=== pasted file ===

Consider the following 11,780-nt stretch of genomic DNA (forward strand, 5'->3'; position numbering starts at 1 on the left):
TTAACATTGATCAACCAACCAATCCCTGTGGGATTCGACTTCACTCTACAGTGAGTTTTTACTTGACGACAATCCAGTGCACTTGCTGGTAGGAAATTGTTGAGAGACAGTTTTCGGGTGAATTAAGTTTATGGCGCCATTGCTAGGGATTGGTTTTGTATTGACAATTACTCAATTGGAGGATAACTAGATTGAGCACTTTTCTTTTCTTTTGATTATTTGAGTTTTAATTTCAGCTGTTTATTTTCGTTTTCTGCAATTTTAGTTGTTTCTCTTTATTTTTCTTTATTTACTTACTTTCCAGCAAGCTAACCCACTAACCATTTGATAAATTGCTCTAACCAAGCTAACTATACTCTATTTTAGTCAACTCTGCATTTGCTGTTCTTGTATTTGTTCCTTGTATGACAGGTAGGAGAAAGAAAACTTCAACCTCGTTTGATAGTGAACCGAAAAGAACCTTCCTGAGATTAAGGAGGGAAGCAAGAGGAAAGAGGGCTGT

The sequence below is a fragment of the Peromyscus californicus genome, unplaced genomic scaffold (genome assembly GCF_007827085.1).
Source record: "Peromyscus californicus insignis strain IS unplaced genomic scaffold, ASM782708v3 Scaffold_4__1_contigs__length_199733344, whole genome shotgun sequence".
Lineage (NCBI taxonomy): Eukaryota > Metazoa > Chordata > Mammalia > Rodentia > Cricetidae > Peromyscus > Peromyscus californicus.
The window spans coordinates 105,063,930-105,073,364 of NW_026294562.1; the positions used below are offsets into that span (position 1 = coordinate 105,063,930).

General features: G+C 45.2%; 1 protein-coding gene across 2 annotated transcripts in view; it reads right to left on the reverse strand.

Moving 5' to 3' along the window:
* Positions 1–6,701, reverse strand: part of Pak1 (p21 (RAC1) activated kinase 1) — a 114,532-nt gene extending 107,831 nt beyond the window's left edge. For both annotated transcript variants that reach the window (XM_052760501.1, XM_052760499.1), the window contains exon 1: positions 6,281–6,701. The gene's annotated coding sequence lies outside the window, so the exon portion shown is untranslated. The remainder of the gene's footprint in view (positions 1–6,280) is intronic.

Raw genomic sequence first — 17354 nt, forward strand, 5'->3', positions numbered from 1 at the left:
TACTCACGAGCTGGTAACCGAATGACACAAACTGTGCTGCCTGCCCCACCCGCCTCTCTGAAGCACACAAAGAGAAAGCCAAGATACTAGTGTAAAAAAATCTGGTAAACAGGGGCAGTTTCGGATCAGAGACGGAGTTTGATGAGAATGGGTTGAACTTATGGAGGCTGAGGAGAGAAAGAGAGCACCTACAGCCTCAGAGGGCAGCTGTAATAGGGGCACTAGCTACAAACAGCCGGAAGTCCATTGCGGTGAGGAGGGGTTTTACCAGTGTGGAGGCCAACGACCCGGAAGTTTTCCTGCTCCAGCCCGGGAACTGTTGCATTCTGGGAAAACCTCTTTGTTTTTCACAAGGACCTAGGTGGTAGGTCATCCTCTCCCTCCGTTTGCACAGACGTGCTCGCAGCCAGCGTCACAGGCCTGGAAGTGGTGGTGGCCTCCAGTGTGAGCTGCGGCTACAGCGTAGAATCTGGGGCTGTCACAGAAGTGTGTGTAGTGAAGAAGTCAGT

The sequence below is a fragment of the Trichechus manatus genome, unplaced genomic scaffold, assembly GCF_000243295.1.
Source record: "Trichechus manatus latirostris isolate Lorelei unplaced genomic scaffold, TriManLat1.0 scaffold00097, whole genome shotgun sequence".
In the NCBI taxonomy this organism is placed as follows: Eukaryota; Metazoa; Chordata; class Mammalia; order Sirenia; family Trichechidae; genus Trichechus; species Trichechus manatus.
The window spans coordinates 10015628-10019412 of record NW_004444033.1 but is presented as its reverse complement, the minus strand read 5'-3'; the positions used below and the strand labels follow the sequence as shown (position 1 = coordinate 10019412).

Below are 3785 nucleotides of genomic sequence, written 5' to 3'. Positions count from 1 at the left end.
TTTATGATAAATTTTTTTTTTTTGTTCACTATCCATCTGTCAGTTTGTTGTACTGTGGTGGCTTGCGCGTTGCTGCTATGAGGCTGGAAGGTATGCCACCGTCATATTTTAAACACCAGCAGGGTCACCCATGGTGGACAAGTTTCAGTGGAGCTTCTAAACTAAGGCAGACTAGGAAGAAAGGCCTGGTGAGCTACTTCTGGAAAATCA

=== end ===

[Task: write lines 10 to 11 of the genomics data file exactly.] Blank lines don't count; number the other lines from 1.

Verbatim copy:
Raw genomic sequence first — 17354 nt, forward strand, 5'->3', positions numbered from 1 at the left:
TACTCACGAGCTGGTAACCGAATGACACAAACTGTGCTGCCTGCCCCACCCGCCTCTCTGAAGCACACAAAGAGAAAGCCAAGATACTAGTGTAAAAAAATCTGGTAAACAGGGGCAGTTTCGGATCAGAGACGGAGTTTGATGAGAATGGGTTGAACTTATGGAGGCTGAGGAGAGAAAGAGAGCACCTACAGCCTCAGAGGGCAGCTGTAATAGGGGCACTAGCTACAAACAGCCGGAAGTCCATTGCGGTGAGGAGGGGTTTTACCAGTGTGGAGGCCAACGACCCGGAAGTTTTCCTGCTCCAGCCCGGGAACTGTTGCATTCTGGGAAAACCTCTTTGTTTTTCACAAGGACCTAGGTGGTAGGTCATCCTCTCCCTCCGTTTGCACAGACGTGCTCGCAGCCAGCGTCACAGGCCTGGAAGTGGTGGTGGCCTCCAGTGTGAGCTGCGGCTACAGCGTAGAATCTGGGGCTGTCACAGAAGTGTGTGTAGTGAAGAAGTCAGT